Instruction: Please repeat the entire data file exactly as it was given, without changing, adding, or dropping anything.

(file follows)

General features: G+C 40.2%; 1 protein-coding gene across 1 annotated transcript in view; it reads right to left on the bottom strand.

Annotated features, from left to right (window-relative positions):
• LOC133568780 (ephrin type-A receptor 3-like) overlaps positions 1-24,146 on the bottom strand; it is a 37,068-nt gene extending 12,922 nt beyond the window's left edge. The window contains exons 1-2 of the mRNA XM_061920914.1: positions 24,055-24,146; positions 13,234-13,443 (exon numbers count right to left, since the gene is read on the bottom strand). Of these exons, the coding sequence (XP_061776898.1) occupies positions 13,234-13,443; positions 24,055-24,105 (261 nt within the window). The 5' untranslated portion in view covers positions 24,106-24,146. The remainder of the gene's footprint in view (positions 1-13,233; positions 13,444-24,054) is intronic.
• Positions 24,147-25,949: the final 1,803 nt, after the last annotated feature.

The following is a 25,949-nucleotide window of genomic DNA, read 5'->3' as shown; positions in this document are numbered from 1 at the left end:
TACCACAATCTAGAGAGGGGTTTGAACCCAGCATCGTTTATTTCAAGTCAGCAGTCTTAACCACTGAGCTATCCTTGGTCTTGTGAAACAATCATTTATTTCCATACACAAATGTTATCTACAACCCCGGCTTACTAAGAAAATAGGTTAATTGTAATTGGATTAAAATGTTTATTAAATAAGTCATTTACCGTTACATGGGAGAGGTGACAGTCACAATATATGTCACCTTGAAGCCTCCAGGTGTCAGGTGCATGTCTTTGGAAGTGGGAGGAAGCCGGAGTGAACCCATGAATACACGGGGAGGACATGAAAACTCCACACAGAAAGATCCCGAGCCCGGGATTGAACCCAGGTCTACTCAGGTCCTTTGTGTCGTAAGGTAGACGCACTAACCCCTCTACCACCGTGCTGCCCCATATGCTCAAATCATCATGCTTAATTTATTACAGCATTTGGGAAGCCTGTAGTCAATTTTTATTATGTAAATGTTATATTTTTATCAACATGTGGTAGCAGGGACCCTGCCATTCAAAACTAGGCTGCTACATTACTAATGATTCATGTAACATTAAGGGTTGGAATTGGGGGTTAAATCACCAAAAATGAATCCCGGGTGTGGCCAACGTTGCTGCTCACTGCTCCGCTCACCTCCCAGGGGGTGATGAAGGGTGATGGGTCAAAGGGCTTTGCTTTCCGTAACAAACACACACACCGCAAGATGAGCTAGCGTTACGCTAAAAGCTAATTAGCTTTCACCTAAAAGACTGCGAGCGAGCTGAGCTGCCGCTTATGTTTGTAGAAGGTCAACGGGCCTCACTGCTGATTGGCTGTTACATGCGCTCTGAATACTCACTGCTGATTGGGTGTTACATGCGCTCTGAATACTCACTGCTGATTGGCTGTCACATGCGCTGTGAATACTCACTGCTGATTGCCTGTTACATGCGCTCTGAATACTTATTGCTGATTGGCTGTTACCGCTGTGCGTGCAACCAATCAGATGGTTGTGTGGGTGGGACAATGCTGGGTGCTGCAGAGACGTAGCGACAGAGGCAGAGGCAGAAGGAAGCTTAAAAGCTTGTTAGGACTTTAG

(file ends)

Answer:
General features: G+C 40.2%; 1 protein-coding gene across 1 annotated transcript in view; it reads right to left on the bottom strand.

Annotated features, from left to right (window-relative positions):
• LOC133568780 (ephrin type-A receptor 3-like) overlaps positions 1-24,146 on the bottom strand; it is a 37,068-nt gene extending 12,922 nt beyond the window's left edge. The window contains exons 1-2 of the mRNA XM_061920914.1: positions 24,055-24,146; positions 13,234-13,443 (exon numbers count right to left, since the gene is read on the bottom strand). Of these exons, the coding sequence (XP_061776898.1) occupies positions 13,234-13,443; positions 24,055-24,105 (261 nt within the window). The 5' untranslated portion in view covers positions 24,106-24,146. The remainder of the gene's footprint in view (positions 1-13,233; positions 13,444-24,054) is intronic.
• Positions 24,147-25,949: the final 1,803 nt, after the last annotated feature.

The following is a 25,949-nucleotide window of genomic DNA, read 5'->3' as shown; positions in this document are numbered from 1 at the left end:
TACCACAATCTAGAGAGGGGTTTGAACCCAGCATCGTTTATTTCAAGTCAGCAGTCTTAACCACTGAGCTATCCTTGGTCTTGTGAAACAATCATTTATTTCCATACACAAATGTTATCTACAACCCCGGCTTACTAAGAAAATAGGTTAATTGTAATTGGATTAAAATGTTTATTAAATAAGTCATTTACCGTTACATGGGAGAGGTGACAGTCACAATATATGTCACCTTGAAGCCTCCAGGTGTCAGGTGCATGTCTTTGGAAGTGGGAGGAAGCCGGAGTGAACCCATGAATACACGGGGAGGACATGAAAACTCCACACAGAAAGATCCCGAGCCCGGGATTGAACCCAGGTCTACTCAGGTCCTTTGTGTCGTAAGGTAGACGCACTAACCCCTCTACCACCGTGCTGCCCCATATGCTCAAATCATCATGCTTAATTTATTACAGCATTTGGGAAGCCTGTAGTCAATTTTTATTATGTAAATGTTATATTTTTATCAACATGTGGTAGCAGGGACCCTGCCATTCAAAACTAGGCTGCTACATTACTAATGATTCATGTAACATTAAGGGTTGGAATTGGGGGTTAAATCACCAAAAATGAATCCCGGGTGTGGCCAACGTTGCTGCTCACTGCTCCGCTCACCTCCCAGGGGGTGATGAAGGGTGATGGGTCAAAGGGCTTTGCTTTCCGTAACAAACACACACACCGCAAGATGAGCTAGCGTTACGCTAAAAGCTAATTAGCTTTCACCTAAAAGACTGCGAGCGAGCTGAGCTGCCGCTTATGTTTGTAGAAGGTCAACGGGCCTCACTGCTGATTGGCTGTTACATGCGCTCTGAATACTCACTGCTGATTGGGTGTTACATGCGCTCTGAATACTCACTGCTGATTGGCTGTCACATGCGCTGTGAATACTCACTGCTGATTGCCTGTTACATGCGCTCTGAATACTTATTGCTGATTGGCTGTTACCGCTGTGCGTGCAACCAATCAGATGGTTGTGTGGGTGGGACAATGCTGGGTGCTGCAGAGACGTAGCGACAGAGGCAGAGGCAGAAGGAAGCTTAAAAGCTTGTTAGGACTTTAG